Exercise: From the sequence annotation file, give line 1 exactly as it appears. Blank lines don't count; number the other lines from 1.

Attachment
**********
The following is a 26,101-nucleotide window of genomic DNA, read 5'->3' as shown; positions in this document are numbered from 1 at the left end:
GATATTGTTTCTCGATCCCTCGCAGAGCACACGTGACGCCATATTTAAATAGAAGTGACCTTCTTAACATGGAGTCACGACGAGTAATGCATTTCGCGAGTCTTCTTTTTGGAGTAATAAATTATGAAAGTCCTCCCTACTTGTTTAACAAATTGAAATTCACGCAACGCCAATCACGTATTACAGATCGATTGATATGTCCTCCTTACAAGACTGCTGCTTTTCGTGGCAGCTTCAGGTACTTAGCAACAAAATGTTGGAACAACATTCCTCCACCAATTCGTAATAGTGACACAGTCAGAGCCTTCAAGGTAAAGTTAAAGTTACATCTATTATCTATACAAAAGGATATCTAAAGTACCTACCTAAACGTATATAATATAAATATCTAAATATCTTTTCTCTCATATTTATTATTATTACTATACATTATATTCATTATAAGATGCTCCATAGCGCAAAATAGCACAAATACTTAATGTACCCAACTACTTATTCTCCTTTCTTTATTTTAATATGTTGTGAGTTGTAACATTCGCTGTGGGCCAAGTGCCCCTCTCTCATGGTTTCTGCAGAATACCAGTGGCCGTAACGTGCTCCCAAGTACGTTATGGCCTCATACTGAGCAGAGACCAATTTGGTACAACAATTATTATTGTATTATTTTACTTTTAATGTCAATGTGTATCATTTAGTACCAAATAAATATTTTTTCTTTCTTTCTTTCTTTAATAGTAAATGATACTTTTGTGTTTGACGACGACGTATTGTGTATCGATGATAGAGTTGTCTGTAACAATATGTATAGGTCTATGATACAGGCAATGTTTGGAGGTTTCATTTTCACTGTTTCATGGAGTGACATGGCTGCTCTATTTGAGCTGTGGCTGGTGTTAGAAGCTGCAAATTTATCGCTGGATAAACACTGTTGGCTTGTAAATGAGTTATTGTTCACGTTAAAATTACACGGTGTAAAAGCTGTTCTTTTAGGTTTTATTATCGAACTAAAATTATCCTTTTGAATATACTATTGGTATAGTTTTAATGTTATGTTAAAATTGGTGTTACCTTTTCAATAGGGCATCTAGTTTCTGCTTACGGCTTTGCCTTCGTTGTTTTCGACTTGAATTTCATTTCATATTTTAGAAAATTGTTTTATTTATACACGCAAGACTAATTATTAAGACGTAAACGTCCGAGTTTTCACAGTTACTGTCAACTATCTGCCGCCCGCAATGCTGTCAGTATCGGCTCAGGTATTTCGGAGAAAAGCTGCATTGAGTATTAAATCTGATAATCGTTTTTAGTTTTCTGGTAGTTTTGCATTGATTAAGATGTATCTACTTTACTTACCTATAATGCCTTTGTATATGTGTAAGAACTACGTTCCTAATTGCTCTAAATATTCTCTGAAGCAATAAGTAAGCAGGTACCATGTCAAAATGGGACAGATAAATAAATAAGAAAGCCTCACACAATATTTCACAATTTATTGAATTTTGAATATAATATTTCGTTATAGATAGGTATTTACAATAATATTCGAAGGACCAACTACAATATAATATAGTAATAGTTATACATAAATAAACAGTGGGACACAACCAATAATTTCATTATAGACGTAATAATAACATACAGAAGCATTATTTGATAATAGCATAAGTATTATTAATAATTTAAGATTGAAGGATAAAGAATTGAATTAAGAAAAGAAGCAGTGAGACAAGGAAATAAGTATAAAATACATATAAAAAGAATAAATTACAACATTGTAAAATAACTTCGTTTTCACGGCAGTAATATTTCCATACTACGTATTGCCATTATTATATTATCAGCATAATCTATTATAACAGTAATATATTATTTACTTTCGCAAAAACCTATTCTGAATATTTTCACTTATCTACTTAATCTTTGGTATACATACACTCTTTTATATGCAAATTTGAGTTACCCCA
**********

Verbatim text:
The following is a 26,101-nucleotide window of genomic DNA, read 5'->3' as shown; positions in this document are numbered from 1 at the left end: